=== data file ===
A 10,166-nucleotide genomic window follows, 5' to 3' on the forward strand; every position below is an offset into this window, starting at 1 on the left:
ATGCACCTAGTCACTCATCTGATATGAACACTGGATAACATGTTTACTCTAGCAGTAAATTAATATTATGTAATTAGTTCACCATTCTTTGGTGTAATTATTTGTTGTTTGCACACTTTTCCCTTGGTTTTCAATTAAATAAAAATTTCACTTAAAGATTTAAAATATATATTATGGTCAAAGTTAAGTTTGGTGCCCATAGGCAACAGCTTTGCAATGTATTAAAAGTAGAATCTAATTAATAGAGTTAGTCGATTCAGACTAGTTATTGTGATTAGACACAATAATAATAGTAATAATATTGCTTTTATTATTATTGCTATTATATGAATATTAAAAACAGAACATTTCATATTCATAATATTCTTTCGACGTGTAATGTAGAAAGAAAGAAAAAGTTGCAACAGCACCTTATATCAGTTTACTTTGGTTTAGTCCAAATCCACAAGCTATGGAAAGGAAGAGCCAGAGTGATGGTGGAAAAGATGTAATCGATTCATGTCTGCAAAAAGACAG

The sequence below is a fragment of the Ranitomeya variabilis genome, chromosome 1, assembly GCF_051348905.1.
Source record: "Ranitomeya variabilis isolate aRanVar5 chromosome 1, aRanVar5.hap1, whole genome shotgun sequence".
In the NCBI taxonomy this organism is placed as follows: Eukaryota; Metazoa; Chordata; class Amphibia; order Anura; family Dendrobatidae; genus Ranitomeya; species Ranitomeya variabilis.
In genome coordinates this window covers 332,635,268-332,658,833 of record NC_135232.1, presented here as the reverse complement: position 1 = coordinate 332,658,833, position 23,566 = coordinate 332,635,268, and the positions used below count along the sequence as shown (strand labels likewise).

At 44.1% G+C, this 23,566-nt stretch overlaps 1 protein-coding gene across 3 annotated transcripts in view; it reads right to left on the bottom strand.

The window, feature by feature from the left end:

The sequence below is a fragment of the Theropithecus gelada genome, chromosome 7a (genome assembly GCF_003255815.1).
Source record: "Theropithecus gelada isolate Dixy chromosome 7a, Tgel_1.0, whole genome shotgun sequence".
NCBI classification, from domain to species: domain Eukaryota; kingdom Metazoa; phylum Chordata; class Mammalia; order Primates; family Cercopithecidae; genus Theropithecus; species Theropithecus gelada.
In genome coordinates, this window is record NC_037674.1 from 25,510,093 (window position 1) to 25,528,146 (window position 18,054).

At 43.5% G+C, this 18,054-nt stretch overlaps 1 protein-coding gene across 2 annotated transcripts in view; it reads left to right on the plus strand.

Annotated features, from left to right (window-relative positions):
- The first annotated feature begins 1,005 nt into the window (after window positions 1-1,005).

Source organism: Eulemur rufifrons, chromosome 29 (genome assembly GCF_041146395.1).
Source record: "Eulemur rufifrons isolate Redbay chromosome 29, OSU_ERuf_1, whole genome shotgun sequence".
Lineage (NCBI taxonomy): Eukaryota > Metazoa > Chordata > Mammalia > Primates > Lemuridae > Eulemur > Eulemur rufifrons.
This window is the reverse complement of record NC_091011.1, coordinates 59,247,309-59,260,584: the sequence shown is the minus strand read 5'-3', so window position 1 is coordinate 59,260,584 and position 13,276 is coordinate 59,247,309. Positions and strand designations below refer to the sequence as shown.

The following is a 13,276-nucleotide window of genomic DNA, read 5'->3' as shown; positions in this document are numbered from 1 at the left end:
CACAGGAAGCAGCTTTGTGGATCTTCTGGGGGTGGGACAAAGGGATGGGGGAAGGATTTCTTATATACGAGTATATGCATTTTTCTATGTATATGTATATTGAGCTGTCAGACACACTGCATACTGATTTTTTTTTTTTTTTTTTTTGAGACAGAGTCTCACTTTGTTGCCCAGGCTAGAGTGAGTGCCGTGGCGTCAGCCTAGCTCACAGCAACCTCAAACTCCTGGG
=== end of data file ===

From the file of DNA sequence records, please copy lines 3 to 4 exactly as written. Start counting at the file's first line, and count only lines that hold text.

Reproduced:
The sequence below is a fragment of the Ranitomeya variabilis genome, chromosome 1, assembly GCF_051348905.1.
Source record: "Ranitomeya variabilis isolate aRanVar5 chromosome 1, aRanVar5.hap1, whole genome shotgun sequence".